Evidence was accordingly introduced by the plaintiff tending to show that both the Russian hemp and the hemps of India are known in trade and commerce as hemp, and that both are used in the manufacture of cordage, and serve substantially the same purposes. On the other hand, the defendant proved, or it was admitted, that all the hemps of India are the products not of the cannabis sativa, the ordinary hemp plants of Russia and the United States, but of other and different plants and trees, and upon the exhibition of the foregoing proofs both parties rested.
Defendant controverted the position assumed by the plaintiff that the rate of duty could not exceed that imposed by law on the hemps of India, and also insisted that the action could not be maintained against him because the protest of the plaintiff did not set forth any distinct and specific ground of objection to the payment of the duties charged on the hemp, and certainly did not set forth distinctly and specifically any such ground of objection to the payment of the same as that assumed by the plaintiff, or in any manner discriminate between the duties charged on the hemp and the duties charged on the iron included in the same entry, but placed the objection to the payment of the moneys solely on the general ground that there was no law authorizing the exaction.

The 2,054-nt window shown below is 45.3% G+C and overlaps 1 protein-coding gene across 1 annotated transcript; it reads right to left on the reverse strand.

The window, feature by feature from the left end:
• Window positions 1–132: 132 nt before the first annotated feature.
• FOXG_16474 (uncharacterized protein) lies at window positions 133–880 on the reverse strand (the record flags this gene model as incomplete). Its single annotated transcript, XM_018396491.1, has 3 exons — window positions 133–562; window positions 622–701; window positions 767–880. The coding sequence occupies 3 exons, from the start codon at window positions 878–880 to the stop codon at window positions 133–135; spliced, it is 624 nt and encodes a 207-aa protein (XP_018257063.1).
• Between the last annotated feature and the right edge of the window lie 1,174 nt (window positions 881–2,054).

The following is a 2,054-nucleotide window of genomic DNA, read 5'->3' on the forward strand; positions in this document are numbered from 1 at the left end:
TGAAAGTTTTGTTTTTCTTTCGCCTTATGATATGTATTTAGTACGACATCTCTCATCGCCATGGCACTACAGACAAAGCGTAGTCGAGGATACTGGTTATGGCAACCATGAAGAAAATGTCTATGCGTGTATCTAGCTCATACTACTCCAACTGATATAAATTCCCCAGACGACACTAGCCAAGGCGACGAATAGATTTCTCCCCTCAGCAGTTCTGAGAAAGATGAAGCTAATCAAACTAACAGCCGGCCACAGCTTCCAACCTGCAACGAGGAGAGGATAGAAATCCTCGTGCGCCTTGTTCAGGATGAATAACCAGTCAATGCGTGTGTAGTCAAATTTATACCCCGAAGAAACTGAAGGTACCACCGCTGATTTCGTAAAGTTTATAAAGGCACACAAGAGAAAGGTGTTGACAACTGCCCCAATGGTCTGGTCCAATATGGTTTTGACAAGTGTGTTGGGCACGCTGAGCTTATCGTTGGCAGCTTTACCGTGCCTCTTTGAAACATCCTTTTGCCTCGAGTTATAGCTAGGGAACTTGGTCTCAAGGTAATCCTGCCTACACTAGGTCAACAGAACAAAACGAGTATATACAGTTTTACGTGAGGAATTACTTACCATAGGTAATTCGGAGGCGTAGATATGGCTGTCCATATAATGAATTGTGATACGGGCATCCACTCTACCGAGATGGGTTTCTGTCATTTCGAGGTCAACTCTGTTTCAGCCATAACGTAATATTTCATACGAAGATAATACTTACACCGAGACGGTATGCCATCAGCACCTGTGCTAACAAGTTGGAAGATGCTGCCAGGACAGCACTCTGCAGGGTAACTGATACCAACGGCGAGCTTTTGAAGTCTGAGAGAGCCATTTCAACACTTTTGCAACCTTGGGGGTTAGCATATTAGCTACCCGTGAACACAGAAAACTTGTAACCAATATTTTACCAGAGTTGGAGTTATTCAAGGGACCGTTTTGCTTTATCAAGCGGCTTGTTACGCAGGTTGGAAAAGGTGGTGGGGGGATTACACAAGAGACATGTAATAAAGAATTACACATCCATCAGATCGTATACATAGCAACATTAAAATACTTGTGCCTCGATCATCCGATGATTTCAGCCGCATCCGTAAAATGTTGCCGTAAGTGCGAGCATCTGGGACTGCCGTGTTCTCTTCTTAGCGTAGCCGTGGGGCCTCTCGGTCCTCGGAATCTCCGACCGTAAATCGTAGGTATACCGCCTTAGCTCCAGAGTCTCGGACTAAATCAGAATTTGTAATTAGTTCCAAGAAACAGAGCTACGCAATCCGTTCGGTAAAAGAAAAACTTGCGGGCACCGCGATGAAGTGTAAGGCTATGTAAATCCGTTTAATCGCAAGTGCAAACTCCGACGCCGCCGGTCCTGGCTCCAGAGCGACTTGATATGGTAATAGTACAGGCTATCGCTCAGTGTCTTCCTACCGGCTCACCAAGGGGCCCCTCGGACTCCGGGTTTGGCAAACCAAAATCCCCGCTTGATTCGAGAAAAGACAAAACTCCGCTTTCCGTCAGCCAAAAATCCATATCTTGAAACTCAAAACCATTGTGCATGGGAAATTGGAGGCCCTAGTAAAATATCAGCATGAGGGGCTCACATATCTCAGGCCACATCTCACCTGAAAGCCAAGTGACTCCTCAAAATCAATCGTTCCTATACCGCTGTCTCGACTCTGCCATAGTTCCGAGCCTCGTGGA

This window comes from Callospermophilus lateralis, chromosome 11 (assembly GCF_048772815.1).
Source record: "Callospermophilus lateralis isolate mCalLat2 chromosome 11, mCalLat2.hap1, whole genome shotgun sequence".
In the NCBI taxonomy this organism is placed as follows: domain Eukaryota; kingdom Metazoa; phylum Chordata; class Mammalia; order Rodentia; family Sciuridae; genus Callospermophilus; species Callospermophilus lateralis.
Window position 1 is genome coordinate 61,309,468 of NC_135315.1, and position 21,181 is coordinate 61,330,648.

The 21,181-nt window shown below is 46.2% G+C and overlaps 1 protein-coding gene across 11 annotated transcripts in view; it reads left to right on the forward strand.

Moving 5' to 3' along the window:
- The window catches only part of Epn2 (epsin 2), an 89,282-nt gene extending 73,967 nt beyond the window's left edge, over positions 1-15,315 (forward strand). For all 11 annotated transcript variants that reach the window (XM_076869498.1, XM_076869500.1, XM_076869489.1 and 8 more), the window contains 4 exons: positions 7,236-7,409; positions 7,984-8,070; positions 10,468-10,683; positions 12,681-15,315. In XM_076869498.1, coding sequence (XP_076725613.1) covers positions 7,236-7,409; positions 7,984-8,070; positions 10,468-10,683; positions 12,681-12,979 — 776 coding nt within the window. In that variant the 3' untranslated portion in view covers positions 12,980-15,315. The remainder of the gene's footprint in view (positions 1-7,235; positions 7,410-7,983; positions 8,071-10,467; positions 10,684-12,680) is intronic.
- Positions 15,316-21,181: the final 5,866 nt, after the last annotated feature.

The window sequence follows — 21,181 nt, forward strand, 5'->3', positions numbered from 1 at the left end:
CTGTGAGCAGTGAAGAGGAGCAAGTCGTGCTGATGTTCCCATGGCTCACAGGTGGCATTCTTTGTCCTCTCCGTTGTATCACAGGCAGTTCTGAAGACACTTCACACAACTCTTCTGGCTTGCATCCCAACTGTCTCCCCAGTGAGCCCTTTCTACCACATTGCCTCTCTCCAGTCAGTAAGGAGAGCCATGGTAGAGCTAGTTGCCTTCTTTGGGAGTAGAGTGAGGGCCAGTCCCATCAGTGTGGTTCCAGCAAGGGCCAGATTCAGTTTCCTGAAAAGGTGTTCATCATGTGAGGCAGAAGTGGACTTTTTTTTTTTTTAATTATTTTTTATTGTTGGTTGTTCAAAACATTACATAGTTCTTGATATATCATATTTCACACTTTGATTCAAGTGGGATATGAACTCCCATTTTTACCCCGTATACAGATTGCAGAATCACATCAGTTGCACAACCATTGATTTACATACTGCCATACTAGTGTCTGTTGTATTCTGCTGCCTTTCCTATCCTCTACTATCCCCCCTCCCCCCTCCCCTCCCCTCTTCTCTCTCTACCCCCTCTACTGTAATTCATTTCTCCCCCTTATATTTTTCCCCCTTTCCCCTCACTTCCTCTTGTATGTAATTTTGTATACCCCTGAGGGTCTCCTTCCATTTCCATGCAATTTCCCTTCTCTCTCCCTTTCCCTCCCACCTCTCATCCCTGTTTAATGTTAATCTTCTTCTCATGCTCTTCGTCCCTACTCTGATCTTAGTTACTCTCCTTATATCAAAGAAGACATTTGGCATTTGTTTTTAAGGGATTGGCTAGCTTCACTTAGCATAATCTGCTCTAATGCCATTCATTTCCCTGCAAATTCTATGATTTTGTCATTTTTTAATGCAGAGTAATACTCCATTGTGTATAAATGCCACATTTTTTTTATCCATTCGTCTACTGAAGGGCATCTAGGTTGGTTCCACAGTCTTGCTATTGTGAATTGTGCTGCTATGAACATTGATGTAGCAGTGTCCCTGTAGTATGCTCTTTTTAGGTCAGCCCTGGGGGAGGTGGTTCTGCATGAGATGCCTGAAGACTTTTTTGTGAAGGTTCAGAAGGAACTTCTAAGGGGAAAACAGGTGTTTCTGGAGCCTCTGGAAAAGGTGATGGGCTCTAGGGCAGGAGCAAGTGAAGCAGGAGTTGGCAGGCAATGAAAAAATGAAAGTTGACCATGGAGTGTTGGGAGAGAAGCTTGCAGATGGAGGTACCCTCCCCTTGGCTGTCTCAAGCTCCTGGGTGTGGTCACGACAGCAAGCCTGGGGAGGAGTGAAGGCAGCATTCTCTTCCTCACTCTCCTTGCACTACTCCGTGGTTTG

Prayers for instructions were presented by the defendant affirming that the hemp was legally chargeable with a duty of $40 per ton, and also embodying the substance of the foregoing objections to the right of the plaintiff to maintain the action, but the presiding justice concurring with the plaintiff upon the merits, refused the requests, and, among other things, instructed the jury that the action might be maintained, although it was an action of assumpsit for the recovery of moneys received by
the defendant for duties paid under protest while the Act of the 3d of March, 1839, was in force, and before the Act of the 26th of February, 1845, was passed, and that the protest in writing of the plaintiff was sufficiently precise and distinct to enable the plaintiff to recover back any portion of the moneys paid for duties on the hemp included in the entry which should appear to have been illegally exacted. Under the instructions of the court, the jury returned their verdict in favor of the plaintiff, and the defendant excepted to the refusal of the court to instruct the jury as requested and to the instructions given. Judgment was deferred in consequence of a motion for new trial and other proceedings, which need not be noticed until the 17th day of December, 1860, and in the meantime the defendant died, and the administratrix of his estate was admitted to defend.